J500 Media and the Environment


Who speaks for the people? by alejandrooj840

            Some of you may have seen a previous post where Mark Johnson describes the green movement as elitist and commoditized.  It was no surprise that most comments to Mr Johnson’s remark followed the “I get it… but….”structure; and proceeded to describe where his position could improve.  After speaking to about a dozen people in the “labor” or “blue collar” category I think that Mr. Johnson may have been more correct than I would like to admit.

            One topic popular in “green” chit-chat (including our class) is hybrid cars.  One of the most popular for its “greenness” is the Toyota Prius.  With its motto “Prius for the People”, it carries a $22,720 MSRP ($25,565 with touring package).  Missouri has a minimum wage rate of $6.65 an hour while Kansas only guarantees $2.65.  If I were to forego everything including food and shelter, it would take me about 2 years to afford this car under Missouri rates and over 4 years in Kansas.

            My group has had the opportunity to speak with labor leaders as well as workers; and there seems to be a disconnect between their perceptions.  On one side labor leaders (who are not blue collar themselves) think that their constituency cares and is affected by energy and environmental issues.  On the other, all interviewees mentioned that they knew little about the subject and that it had little impact in their personal lives.  They mostly focused on immediate, tangible concerns such as the cost of gasoline. 

            So, as we try to answer the question “who speaks for the environment”, we should also answer the question “who speaks for the people?”

 

Alejandro Ogata

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3 Comments so far
Leave a comment

Alex,
I agree with your perceptions about the elitism of the green movement. It’s hard to try to convince someone to buy a $10 CF lightbulb when they are watching every penny they spend. Do you think education would play a big part in reaching out to the blue-collared workers or are there other ways that you have considered, ie green jobs?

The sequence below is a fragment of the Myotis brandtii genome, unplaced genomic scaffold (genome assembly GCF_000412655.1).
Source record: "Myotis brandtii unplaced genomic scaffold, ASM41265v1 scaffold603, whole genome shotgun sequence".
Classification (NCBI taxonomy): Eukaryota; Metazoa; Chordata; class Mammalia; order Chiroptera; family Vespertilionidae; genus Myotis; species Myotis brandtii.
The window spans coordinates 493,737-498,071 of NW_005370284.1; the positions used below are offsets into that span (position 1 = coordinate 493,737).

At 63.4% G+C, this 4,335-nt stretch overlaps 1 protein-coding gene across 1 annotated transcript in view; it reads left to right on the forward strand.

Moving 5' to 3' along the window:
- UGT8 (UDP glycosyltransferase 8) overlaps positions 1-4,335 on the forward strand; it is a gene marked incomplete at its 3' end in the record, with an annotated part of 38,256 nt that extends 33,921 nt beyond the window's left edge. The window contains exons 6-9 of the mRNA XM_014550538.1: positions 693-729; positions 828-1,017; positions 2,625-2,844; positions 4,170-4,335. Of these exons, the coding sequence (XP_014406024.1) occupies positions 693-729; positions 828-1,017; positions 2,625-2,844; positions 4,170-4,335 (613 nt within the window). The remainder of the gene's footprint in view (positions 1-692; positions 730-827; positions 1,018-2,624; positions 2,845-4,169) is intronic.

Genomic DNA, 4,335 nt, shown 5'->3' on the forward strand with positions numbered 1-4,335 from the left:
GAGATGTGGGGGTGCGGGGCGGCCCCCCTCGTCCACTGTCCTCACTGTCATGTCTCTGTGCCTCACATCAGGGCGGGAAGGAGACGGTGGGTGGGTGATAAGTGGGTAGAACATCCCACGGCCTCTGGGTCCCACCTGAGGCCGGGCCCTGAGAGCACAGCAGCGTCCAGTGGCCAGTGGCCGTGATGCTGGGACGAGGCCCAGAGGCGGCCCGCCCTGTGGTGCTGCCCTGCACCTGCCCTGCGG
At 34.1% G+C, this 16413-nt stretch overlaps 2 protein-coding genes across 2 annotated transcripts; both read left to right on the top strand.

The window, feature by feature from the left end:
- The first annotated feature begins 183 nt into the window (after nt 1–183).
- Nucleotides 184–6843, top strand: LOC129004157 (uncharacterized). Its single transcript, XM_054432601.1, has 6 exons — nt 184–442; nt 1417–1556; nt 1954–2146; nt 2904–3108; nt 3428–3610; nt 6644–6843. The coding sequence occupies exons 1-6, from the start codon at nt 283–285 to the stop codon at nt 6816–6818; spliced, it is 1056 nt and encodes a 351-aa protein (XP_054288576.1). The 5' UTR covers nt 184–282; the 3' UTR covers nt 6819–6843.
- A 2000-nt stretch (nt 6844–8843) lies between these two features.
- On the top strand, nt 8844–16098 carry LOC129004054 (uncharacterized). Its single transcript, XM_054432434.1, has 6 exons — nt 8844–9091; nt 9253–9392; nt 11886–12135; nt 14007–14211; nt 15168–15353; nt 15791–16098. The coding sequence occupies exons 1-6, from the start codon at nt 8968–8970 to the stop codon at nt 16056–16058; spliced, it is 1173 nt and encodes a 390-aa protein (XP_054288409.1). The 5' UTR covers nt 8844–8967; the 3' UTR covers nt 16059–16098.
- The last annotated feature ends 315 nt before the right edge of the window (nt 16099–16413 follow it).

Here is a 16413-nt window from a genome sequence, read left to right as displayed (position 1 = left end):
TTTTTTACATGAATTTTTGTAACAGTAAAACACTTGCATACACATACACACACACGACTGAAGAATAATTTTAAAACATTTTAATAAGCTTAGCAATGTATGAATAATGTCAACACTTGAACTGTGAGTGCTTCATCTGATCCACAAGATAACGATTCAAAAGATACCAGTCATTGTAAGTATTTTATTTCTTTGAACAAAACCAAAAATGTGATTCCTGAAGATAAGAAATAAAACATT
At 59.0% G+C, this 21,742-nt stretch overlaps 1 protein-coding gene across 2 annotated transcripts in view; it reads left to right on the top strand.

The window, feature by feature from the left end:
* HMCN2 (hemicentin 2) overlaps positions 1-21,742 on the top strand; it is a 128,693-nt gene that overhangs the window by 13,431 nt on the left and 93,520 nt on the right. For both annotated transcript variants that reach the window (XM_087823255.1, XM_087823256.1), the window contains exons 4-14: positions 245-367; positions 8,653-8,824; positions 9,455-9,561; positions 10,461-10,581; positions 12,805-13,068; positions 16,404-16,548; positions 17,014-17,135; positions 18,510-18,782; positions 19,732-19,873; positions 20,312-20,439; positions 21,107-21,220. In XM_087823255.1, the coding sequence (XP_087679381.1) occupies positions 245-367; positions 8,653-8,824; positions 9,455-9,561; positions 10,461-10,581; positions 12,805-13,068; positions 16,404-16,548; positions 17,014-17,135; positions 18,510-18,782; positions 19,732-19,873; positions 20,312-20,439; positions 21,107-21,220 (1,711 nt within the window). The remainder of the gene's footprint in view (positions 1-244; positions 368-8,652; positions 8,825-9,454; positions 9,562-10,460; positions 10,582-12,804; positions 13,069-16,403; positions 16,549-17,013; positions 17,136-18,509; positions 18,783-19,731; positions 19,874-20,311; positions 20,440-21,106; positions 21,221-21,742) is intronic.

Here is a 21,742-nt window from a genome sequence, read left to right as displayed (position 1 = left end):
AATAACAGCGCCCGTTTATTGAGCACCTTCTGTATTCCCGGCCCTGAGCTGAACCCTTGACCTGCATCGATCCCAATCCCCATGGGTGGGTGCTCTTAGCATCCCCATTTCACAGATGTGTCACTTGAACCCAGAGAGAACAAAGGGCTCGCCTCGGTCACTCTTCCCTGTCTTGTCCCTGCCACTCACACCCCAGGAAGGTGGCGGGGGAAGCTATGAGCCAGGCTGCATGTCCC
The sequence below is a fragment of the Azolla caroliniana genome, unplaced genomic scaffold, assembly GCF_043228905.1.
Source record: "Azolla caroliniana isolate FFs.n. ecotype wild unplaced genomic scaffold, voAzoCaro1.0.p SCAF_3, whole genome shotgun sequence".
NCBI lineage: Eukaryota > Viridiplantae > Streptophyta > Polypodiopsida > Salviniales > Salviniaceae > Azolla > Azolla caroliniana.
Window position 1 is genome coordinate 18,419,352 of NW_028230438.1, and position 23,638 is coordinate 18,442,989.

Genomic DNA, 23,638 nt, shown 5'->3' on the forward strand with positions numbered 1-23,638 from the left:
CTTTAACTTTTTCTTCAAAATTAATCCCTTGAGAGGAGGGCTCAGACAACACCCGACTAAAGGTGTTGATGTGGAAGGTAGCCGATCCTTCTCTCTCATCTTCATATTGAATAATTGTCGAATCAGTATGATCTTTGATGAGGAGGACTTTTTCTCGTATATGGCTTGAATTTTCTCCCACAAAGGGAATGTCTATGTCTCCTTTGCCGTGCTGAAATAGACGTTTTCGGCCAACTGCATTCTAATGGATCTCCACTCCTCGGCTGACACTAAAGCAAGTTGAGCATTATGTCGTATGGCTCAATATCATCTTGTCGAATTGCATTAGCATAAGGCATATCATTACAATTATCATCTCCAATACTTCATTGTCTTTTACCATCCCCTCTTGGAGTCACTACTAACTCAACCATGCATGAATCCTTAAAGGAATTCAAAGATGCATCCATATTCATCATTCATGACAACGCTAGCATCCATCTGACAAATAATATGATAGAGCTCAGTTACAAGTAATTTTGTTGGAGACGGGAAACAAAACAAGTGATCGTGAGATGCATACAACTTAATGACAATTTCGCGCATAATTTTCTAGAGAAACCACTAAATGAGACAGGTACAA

Comment by susang09

I think education would be good. However, I think that this is a question of direction. The green movement’s message is not directed to the lower and lower-middle class; who probably make the majority of people in this country and more than 90% worldwide.
The challenge is to refocus the discourse and move it away from talking about the tesla electric sportscar. Let’s talk about TRULY affordable housing that is sustainable. Let’s talk about solar water distillers made from used plastic bottles and no-electricity refrigerators. These are things that exist now, and have been used in places like Tanzania.

Comment by alejandrooj840

Alex,
This is a very insightful post. Thank you. This is why I hold as a key part of environmental action the notion of environmental justice. There is no movement if it does not include everyone. The focus on eco-efficiencies has kept people from asking the very question you pose. Fortunately, grassroots activists are working to address this – form Solar Richmond to Peoples Grocery. We need to cultivate more of those efforts here in the middle. For more info, you can also check The Good Fight series on SundanceChannel.com.
Simran

Comment by j500




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